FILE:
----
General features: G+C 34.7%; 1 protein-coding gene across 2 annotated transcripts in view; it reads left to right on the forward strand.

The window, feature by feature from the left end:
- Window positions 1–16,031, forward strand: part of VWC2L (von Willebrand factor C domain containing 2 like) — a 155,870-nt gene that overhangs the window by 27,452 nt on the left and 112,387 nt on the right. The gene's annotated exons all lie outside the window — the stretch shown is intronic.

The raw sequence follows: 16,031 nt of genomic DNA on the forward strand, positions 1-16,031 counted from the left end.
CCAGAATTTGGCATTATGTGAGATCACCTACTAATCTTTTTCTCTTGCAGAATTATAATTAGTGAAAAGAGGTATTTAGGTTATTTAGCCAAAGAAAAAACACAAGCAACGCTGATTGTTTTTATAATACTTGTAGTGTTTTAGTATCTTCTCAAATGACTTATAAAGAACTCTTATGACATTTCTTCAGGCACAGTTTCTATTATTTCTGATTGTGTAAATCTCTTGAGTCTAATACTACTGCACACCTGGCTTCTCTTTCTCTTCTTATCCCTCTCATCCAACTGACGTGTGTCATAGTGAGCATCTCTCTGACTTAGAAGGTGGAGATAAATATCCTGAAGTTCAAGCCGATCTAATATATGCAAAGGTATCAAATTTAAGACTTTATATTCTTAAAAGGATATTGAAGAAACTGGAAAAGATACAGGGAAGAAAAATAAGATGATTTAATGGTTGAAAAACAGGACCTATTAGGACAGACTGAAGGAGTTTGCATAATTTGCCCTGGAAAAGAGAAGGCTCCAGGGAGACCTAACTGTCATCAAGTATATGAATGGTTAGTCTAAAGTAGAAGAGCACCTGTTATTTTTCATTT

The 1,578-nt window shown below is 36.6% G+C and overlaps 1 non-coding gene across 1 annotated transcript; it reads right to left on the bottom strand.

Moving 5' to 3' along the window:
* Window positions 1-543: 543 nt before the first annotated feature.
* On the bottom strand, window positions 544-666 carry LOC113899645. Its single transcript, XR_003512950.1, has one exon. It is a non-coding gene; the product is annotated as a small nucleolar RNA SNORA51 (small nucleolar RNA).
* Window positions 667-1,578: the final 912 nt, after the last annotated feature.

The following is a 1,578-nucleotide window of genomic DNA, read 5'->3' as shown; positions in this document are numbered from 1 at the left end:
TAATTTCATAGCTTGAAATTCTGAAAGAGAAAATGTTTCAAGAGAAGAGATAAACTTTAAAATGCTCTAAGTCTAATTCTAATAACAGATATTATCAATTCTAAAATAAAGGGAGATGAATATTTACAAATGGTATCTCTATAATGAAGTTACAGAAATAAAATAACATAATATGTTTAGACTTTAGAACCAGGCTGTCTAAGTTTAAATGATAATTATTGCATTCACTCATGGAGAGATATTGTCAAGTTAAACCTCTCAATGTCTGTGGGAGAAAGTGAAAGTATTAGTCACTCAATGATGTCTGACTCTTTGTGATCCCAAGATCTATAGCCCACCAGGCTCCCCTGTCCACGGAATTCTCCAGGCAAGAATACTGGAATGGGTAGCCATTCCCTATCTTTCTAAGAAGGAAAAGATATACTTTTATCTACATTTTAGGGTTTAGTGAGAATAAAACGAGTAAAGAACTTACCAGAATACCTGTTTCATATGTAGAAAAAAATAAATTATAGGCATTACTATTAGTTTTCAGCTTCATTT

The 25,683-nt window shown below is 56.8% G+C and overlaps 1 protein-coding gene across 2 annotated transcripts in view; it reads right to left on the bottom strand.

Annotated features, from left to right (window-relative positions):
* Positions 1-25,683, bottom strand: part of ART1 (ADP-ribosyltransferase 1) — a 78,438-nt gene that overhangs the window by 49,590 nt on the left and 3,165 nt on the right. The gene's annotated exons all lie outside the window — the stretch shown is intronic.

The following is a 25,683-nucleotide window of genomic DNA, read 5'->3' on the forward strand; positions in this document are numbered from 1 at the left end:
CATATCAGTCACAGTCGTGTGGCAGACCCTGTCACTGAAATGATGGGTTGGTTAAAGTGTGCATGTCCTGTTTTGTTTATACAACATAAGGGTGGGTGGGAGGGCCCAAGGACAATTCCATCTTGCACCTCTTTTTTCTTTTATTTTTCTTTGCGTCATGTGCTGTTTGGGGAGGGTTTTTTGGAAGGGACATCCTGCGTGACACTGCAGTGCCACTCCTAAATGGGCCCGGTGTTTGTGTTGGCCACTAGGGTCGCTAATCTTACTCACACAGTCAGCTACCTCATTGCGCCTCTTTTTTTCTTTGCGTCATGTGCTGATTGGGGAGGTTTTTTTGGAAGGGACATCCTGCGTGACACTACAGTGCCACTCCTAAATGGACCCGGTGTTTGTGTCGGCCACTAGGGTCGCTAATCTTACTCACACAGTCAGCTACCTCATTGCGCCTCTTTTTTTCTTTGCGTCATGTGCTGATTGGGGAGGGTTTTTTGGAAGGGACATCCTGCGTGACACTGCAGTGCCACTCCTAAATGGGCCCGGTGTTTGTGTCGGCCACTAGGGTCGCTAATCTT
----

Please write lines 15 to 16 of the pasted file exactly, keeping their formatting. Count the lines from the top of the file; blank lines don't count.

* Positions 1-25,683, bottom strand: part of ART1 (ADP-ribosyltransferase 1) — a 78,438-nt gene that overhangs the window by 49,590 nt on the left and 3,165 nt on the right. The gene's annotated exons all lie outside the window — the stretch shown is intronic.

The following is a 25,683-nucleotide window of genomic DNA, read 5'->3' on the forward strand; positions in this document are numbered from 1 at the left end: